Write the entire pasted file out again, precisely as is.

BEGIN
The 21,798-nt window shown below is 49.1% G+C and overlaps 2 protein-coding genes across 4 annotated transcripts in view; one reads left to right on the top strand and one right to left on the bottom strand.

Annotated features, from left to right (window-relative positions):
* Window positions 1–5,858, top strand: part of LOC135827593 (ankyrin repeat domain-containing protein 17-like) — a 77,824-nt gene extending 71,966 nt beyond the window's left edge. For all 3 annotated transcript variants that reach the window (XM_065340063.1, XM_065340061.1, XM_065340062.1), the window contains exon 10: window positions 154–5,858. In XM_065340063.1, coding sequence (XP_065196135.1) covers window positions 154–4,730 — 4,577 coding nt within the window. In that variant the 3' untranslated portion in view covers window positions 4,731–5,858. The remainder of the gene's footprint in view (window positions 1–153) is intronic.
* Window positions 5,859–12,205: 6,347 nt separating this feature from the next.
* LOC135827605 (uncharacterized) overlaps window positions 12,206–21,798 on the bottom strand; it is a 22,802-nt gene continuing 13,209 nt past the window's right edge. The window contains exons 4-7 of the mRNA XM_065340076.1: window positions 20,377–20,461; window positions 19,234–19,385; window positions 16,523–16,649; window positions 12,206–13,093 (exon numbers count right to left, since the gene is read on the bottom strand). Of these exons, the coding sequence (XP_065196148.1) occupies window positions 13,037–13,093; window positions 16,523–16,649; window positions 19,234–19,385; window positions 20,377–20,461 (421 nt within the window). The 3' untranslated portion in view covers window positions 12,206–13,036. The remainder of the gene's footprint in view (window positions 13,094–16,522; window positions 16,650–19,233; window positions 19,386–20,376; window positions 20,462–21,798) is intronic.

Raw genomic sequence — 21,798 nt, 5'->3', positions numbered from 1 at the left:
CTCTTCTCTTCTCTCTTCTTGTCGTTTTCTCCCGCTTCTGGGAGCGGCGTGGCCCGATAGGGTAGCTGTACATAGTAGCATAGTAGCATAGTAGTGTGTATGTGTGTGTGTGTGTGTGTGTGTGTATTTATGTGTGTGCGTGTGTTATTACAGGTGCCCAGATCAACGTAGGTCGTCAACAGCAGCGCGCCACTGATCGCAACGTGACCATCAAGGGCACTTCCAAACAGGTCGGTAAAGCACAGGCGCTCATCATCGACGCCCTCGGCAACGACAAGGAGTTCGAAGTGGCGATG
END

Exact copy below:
The 21,798-nt window shown below is 49.1% G+C and overlaps 2 protein-coding genes across 4 annotated transcripts in view; one reads left to right on the top strand and one right to left on the bottom strand.

Annotated features, from left to right (window-relative positions):
* Window positions 1–5,858, top strand: part of LOC135827593 (ankyrin repeat domain-containing protein 17-like) — a 77,824-nt gene extending 71,966 nt beyond the window's left edge. For all 3 annotated transcript variants that reach the window (XM_065340063.1, XM_065340061.1, XM_065340062.1), the window contains exon 10: window positions 154–5,858. In XM_065340063.1, coding sequence (XP_065196135.1) covers window positions 154–4,730 — 4,577 coding nt within the window. In that variant the 3' untranslated portion in view covers window positions 4,731–5,858. The remainder of the gene's footprint in view (window positions 1–153) is intronic.
* Window positions 5,859–12,205: 6,347 nt separating this feature from the next.
* LOC135827605 (uncharacterized) overlaps window positions 12,206–21,798 on the bottom strand; it is a 22,802-nt gene continuing 13,209 nt past the window's right edge. The window contains exons 4-7 of the mRNA XM_065340076.1: window positions 20,377–20,461; window positions 19,234–19,385; window positions 16,523–16,649; window positions 12,206–13,093 (exon numbers count right to left, since the gene is read on the bottom strand). Of these exons, the coding sequence (XP_065196148.1) occupies window positions 13,037–13,093; window positions 16,523–16,649; window positions 19,234–19,385; window positions 20,377–20,461 (421 nt within the window). The 3' untranslated portion in view covers window positions 12,206–13,036. The remainder of the gene's footprint in view (window positions 13,094–16,522; window positions 16,650–19,233; window positions 19,386–20,376; window positions 20,462–21,798) is intronic.

Raw genomic sequence — 21,798 nt, 5'->3', positions numbered from 1 at the left:
CTCTTCTCTTCTCTCTTCTTGTCGTTTTCTCCCGCTTCTGGGAGCGGCGTGGCCCGATAGGGTAGCTGTACATAGTAGCATAGTAGCATAGTAGTGTGTATGTGTGTGTGTGTGTGTGTGTGTGTATTTATGTGTGTGCGTGTGTTATTACAGGTGCCCAGATCAACGTAGGTCGTCAACAGCAGCGCGCCACTGATCGCAACGTGACCATCAAGGGCACTTCCAAACAGGTCGGTAAAGCACAGGCGCTCATCATCGACGCCCTCGGCAACGACAAGGAGTTCGAAGTGGCGATG